Legal Information: Delaware

Divorce

Updated: 
October 26, 2018

What are the grounds to file for an annulment in Delaware?

You can file for an annulment if you can prove one of the following grounds:

  1. Either spouse was unable to consent to the marriage when the ceremony was performed because of:
    • mental illness
    • incapacity or
    • the influence of alcohol, drugs, or other similar substances;
  2. Either spouse entered into the marriage because s/he relied on a fraudulent act or representation of the other spouse, and the fraudulent act or representation goes to the essence (core) of the marriage; (For example, if your spouse lied and said s/he was heterosexual but later you find out that s/he knew s/he was gay when you got married);
  3. Either spouse (or both) got married because of duress (force/threats) by the spouse or by another person;
  4. Either spouse (or both) got married as a joke or a dare;
  5. Either spouse was physically unable to consummate the marriage (have sexual intercourse) and the other spouse did not know of the lack of physical ability at the time the marriage ceremony was performed.
  6. Either party was under 18 at the time of the marriage and the marriage was not confirmed by such underage party after reaching legal age. Note: Only the spouse who was underage (or his/her parent or guardian) can file for an annulment no later than 1 year after the date of the marriage.
  7. The marriage is prohibited by law and therefore void – here are some examples of void marriages:
    • your spouse is already legally married to someone else (bigamy);
    • you married your sibling (including half-sibling), uncle, aunt, niece, nephew, or first cousin;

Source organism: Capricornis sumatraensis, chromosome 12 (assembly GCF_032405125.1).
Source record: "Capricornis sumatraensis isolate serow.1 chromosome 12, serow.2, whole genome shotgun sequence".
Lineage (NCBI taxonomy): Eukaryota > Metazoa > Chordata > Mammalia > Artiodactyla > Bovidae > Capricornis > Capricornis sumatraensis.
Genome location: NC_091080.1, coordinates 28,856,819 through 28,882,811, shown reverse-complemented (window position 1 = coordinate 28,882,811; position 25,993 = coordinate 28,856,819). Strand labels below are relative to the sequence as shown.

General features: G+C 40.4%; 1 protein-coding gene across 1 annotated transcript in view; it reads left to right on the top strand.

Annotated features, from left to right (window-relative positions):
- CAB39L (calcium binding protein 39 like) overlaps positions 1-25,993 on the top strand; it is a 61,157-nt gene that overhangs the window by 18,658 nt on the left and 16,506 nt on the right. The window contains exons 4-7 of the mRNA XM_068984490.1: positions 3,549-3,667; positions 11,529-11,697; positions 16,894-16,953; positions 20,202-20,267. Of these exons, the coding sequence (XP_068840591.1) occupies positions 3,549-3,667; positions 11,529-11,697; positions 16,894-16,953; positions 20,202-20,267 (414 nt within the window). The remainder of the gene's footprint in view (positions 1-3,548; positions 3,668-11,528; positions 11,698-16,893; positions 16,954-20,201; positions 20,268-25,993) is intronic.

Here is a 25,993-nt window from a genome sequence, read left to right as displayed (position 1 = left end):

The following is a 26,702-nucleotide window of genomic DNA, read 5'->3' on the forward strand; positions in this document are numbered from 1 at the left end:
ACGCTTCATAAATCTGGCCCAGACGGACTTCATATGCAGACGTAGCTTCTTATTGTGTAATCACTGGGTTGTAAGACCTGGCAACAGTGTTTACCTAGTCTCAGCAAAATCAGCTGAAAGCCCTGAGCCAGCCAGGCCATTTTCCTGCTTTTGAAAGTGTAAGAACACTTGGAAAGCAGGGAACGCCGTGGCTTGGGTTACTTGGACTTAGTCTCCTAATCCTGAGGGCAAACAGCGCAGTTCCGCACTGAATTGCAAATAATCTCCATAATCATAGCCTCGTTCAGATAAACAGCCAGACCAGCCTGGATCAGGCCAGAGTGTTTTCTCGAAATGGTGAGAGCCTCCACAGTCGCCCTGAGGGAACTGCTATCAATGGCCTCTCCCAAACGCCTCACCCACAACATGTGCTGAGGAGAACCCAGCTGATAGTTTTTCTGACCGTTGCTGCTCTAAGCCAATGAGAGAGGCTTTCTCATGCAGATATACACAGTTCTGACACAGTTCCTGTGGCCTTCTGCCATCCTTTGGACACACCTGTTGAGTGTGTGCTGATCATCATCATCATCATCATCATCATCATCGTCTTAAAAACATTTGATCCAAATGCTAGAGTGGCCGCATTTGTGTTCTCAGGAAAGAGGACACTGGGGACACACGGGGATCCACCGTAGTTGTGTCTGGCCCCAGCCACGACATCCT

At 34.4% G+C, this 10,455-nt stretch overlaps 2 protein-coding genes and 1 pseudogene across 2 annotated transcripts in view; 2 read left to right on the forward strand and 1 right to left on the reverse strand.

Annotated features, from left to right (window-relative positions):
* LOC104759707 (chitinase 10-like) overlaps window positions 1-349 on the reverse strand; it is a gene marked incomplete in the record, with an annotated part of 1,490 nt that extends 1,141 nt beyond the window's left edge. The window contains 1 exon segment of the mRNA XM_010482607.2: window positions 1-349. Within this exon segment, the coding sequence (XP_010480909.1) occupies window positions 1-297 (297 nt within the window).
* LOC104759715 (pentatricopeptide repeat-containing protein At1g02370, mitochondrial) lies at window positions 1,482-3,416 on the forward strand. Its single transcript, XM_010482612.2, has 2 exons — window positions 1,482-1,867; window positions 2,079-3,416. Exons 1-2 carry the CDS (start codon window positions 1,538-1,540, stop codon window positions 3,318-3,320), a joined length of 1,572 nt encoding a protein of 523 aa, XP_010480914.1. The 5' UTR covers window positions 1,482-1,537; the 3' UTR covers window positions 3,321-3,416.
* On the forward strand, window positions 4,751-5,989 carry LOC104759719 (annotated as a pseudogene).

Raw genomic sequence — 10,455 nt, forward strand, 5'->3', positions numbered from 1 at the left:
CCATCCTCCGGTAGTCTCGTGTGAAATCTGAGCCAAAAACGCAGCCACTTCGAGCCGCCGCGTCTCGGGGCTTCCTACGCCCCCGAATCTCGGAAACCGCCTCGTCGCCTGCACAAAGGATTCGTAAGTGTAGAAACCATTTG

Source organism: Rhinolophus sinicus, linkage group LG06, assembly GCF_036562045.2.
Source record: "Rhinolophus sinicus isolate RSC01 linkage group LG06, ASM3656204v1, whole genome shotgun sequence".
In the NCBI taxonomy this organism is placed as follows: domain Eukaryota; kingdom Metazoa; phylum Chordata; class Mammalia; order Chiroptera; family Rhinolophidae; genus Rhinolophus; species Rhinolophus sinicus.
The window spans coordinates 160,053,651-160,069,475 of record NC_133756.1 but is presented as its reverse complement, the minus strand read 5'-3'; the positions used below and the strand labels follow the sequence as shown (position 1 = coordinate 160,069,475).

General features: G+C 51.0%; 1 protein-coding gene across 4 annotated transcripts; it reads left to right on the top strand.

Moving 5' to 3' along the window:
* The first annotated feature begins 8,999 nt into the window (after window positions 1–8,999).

• if either spouse is on probation or parole and did not file with the marriage-license clerk a written consent to the marriage from the appropriate person in the court or institution that granted the probation or parole.1

Note: There are certain time limits to file for an annulment based on the ground that you are alleging and in some situations, only one spouse can file. The rules are:

  • To file under the grounds for annulment listed in numbers 1 – 4, only the aggrieved (wounded) spouse can file the annulment. It must be filed within 90 days after s/he becomes aware of the described condition (i.e., incapacity, fraud, threats, or joke or dare).
  • To file under the grounds for annulment listed in number​ 5, either spouse can file for an annulment no later than 1 year after s/he becomes aware of the lack of ability.
  • To file under the grounds for annulment listed in number 7, either spouse can file at any time before the death of either spouse. (It can even be filed after the death of a party within certain time limits.)1

In an annulment proceeding, property can still be divided up, just like in a divorce. Also, children born in the marriage are still considered to be “legitimate.”2

1 13 Del.C. § 1506(a) & (b); see also 13 Del.C. § 101(a) & (b)
2 13 Del.C. § 1506(c) & (d)